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The Blood Type Diet Archives Volume 3
A solution - partial, at least
Posted By: Lois
Date: April-14, 1998 at 11:31:33
In Response To: Socio-economic factors are an issue with almost any diet plan (Bob Trent)
It's called Voluntary Simplicity. My husband and
I are self-employed craftspeople. Our entire income is
$10-$12,000/year. Over 6 years, we worked with this
income or less to achieve a goal we dreamed of for
14 years - we bought a little house in the country,
work at home, raise our own organic veggies, and
mail-order or bulk-buy organic meats. The sacrifices (which I
consider as advantages): No VCR and old TVs, no meals out, no
new cars (don't use the old ones that much), very
few new clothes, no health insurance (even with
my serious health problems, I've been able to pay
out of pocket for tests from time to time), no new
toys, gadgets, appliances, furniture...
You'd think our place looks like a dump, but since
we work at home, we have time to make it nice with
handywork and hand-me-downs.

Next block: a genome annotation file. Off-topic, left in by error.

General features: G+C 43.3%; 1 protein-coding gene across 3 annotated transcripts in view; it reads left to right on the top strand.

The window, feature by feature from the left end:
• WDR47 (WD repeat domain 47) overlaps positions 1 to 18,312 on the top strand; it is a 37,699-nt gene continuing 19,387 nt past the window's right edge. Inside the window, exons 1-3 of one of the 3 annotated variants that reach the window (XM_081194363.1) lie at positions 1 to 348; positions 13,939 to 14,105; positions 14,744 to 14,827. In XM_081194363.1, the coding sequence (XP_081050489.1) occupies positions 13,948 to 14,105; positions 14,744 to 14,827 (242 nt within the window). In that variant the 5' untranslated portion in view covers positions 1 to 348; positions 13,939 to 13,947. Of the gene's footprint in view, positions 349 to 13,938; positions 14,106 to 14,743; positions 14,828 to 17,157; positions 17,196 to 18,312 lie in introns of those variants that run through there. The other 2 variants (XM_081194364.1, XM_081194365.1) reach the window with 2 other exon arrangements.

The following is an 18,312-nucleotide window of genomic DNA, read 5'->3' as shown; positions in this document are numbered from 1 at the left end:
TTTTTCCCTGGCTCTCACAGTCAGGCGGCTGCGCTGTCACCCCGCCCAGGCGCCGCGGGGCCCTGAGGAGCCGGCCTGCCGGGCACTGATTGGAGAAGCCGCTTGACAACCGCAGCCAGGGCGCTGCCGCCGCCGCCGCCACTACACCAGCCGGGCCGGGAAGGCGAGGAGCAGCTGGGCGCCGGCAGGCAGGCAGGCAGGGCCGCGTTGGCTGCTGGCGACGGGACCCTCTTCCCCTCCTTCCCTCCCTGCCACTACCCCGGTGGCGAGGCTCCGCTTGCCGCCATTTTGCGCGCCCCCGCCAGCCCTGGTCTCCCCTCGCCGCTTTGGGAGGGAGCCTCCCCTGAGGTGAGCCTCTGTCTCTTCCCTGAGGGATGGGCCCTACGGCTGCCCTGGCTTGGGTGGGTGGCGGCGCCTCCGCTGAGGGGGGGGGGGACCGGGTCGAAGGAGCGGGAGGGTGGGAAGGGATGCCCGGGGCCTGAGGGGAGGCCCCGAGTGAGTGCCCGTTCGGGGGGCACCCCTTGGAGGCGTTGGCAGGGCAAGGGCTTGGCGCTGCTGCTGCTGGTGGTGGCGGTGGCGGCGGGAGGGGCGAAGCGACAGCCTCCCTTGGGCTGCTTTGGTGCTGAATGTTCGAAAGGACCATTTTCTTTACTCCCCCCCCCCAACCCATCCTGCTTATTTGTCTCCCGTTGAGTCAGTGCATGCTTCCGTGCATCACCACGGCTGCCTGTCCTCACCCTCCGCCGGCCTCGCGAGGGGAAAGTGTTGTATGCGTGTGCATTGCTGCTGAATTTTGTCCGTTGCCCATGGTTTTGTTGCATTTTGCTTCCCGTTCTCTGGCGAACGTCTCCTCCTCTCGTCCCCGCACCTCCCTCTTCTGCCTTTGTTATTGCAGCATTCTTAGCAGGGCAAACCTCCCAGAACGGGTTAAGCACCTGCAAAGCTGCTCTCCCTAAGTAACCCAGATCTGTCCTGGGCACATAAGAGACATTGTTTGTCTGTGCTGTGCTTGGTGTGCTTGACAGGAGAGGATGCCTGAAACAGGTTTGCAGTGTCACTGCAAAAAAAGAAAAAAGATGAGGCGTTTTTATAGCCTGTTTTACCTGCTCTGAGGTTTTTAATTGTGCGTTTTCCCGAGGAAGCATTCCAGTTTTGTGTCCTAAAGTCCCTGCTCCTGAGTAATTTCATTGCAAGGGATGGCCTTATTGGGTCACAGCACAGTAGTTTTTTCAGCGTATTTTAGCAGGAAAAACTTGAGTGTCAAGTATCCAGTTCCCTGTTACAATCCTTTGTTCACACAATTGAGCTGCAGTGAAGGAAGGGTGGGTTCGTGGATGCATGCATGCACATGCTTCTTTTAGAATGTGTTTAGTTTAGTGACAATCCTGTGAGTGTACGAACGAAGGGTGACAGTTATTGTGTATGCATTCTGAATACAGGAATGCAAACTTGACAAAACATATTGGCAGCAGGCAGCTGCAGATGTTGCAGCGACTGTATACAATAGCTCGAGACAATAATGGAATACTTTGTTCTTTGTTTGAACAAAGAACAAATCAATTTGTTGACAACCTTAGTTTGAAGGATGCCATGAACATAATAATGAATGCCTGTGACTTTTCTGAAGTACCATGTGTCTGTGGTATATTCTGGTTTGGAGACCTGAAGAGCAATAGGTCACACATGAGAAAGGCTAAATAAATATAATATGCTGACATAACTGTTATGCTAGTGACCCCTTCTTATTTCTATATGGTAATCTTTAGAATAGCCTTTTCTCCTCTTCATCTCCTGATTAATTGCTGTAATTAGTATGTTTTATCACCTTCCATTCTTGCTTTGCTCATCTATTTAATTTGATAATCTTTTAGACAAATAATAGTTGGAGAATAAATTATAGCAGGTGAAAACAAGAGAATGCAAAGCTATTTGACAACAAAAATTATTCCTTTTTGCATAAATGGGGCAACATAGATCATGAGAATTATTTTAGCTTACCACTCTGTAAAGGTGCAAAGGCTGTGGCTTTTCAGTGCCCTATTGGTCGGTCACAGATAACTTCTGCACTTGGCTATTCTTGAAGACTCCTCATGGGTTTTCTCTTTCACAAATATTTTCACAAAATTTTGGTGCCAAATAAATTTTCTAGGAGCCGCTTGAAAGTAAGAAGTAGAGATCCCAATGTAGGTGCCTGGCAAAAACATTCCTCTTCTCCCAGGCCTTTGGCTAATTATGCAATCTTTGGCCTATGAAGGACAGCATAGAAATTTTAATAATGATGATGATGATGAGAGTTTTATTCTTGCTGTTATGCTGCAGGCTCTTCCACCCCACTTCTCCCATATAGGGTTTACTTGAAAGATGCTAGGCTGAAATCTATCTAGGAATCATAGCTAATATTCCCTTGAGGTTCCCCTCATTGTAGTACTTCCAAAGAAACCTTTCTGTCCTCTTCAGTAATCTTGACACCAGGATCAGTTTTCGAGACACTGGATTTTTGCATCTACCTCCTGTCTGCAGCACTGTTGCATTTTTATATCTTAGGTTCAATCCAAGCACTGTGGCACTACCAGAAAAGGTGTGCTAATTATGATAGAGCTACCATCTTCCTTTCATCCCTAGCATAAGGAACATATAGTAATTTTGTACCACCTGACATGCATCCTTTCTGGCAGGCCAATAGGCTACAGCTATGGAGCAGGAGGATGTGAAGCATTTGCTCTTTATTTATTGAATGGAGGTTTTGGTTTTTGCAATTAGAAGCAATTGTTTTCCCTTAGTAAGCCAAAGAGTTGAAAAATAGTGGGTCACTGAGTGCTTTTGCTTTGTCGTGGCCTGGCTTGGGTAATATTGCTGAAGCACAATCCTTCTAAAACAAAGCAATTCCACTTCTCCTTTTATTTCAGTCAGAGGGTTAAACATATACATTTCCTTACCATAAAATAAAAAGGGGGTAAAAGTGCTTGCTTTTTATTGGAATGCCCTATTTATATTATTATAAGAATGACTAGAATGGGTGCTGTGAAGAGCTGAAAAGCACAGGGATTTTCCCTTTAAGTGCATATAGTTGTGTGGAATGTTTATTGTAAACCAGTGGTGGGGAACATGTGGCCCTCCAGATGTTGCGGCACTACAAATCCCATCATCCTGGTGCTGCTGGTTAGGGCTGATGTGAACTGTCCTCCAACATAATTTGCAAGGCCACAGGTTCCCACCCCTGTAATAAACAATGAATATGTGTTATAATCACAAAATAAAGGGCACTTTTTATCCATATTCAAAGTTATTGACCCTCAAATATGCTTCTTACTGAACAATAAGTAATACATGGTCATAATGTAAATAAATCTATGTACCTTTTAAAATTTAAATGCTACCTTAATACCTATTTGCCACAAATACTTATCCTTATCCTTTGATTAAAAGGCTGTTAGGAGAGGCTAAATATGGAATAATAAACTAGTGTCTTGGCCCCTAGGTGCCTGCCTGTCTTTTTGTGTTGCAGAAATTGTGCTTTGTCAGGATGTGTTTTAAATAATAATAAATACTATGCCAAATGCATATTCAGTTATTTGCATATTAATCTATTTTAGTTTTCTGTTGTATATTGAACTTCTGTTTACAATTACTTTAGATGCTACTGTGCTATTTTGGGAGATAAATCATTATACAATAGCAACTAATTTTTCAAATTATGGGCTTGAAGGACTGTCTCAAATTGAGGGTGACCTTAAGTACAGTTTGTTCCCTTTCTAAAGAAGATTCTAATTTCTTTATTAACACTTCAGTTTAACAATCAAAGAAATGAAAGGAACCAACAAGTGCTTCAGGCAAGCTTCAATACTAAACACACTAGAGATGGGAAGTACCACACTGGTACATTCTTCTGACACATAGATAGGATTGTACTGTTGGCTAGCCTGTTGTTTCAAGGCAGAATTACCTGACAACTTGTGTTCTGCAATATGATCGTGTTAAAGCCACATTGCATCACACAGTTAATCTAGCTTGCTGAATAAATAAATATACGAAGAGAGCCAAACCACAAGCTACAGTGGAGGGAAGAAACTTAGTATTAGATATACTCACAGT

The pluses: Fresh air, beautiful countryside to explore,
slower-paced, friendlier and more neighborly lifestyle,
healthy food (this is where our meager income goes),
and time to learn and pursue other interests. Friends
and relatives come to our place for a day off (even
though we work at our little business 7 days a week,
we can stop and take time to visit or take a walk
with some friends.)
This sounds like heaven to most people, and it is.
(I'm hoping the blood type diet allows me to regain
my total health and fully enjoy all this eventually...)
It simply(?!) takes a change in attitude,
a commitment and a little time. Who needs money
Messages in This Thread
Sue -- Tuesday, 14 April 1998, at 11:31 a.m.